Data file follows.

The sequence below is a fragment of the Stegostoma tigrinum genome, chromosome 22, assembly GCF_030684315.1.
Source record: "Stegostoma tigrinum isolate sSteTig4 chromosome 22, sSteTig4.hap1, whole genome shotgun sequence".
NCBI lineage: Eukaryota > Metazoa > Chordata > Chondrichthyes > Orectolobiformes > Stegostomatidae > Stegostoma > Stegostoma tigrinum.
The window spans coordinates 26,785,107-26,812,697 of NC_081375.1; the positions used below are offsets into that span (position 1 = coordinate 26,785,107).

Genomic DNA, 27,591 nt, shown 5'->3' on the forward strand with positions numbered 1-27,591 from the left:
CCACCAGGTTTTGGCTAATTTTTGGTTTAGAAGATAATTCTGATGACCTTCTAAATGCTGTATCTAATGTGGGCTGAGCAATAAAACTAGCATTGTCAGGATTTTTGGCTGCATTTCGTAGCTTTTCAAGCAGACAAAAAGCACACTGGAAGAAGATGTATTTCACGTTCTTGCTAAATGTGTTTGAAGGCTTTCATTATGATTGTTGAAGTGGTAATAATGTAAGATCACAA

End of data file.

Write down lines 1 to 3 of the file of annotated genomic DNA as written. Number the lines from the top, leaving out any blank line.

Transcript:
The sequence below is a fragment of the Stegostoma tigrinum genome, chromosome 22, assembly GCF_030684315.1.
Source record: "Stegostoma tigrinum isolate sSteTig4 chromosome 22, sSteTig4.hap1, whole genome shotgun sequence".
NCBI lineage: Eukaryota > Metazoa > Chordata > Chondrichthyes > Orectolobiformes > Stegostomatidae > Stegostoma > Stegostoma tigrinum.